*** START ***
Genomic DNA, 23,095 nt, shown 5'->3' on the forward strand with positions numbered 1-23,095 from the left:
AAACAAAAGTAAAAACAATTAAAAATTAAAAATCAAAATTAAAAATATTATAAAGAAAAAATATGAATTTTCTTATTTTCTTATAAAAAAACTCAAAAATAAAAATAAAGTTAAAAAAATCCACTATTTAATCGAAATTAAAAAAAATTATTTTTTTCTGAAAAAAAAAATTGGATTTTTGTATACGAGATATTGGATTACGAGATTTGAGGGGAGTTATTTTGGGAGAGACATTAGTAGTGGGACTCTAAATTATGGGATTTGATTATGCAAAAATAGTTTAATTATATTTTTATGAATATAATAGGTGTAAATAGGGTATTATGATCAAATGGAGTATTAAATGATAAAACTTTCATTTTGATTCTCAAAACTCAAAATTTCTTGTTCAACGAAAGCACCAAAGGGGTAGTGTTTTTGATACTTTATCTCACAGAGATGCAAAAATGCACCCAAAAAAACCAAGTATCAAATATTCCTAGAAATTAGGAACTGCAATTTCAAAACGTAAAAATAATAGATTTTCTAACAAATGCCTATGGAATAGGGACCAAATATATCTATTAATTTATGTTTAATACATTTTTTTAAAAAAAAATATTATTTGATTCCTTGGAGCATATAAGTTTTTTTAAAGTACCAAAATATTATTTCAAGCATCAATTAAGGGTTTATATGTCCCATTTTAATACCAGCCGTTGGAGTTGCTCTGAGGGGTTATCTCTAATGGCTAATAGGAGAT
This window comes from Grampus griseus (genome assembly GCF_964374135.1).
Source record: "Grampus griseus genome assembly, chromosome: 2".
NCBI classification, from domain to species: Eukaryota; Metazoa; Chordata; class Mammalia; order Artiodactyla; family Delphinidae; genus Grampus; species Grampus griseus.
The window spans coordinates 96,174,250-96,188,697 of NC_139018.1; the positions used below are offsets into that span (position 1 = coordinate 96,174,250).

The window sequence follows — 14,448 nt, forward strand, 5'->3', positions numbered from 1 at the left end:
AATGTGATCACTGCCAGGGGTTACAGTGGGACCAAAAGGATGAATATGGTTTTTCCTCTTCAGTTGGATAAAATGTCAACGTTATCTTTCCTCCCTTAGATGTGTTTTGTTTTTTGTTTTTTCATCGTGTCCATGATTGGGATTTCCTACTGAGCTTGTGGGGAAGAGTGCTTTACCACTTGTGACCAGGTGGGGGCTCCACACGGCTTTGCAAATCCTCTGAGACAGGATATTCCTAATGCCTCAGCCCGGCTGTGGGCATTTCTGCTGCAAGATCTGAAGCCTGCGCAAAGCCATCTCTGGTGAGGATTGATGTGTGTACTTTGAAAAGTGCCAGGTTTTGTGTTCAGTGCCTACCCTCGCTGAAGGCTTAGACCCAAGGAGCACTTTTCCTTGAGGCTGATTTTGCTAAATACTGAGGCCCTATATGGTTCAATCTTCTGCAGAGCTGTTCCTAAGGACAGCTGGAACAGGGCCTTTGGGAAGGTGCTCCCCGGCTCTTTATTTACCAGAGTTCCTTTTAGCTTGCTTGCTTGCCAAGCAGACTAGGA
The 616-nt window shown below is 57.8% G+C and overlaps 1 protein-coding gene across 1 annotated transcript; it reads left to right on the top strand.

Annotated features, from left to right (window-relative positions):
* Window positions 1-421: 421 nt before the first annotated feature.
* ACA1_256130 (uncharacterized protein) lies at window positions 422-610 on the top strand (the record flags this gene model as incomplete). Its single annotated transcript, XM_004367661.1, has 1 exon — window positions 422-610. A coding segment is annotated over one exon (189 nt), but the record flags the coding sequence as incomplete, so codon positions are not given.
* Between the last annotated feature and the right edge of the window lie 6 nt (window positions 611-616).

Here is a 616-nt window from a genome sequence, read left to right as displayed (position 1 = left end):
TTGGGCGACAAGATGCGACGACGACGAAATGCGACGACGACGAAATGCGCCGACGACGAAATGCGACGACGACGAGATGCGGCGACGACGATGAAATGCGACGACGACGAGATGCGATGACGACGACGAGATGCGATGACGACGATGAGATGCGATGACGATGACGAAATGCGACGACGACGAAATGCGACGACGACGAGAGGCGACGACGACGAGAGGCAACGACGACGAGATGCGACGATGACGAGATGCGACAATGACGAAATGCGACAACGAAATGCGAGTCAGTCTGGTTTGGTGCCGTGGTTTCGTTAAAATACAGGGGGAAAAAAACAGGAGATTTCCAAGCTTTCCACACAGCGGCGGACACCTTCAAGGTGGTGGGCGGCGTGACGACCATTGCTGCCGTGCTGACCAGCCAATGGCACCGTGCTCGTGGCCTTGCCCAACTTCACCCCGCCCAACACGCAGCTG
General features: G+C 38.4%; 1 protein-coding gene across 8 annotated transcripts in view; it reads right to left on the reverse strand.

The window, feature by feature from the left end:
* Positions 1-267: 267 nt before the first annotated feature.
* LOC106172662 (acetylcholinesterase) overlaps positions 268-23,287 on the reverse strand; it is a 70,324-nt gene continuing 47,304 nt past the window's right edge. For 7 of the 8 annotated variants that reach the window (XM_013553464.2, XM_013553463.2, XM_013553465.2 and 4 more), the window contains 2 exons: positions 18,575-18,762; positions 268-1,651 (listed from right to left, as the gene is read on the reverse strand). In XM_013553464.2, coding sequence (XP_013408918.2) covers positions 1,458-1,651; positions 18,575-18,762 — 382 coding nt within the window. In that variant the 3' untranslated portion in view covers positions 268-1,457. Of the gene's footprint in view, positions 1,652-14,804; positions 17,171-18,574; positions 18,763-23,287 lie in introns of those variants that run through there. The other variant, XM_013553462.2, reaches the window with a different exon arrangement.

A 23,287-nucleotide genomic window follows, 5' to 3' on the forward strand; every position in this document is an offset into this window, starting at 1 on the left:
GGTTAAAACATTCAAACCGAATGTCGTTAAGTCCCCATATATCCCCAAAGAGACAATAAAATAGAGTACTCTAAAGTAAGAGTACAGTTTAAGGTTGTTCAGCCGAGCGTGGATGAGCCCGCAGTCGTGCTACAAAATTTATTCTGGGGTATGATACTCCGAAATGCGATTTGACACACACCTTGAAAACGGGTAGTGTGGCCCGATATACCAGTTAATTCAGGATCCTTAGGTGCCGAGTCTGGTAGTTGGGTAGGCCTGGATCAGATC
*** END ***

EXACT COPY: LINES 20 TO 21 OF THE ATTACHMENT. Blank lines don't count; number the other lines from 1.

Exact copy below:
A 23,287-nucleotide genomic window follows, 5' to 3' on the forward strand; every position in this document is an offset into this window, starting at 1 on the left:
GGTTAAAACATTCAAACCGAATGTCGTTAAGTCCCCATATATCCCCAAAGAGACAATAAAATAGAGTACTCTAAAGTAAGAGTACAGTTTAAGGTTGTTCAGCCGAGCGTGGATGAGCCCGCAGTCGTGCTACAAAATTTATTCTGGGGTATGATACTCCGAAATGCGATTTGACACACACCTTGAAAACGGGTAGTGTGGCCCGATATACCAGTTAATTCAGGATCCTTAGGTGCCGAGTCTGGTAGTTGGGTAGGCCTGGATCAGATC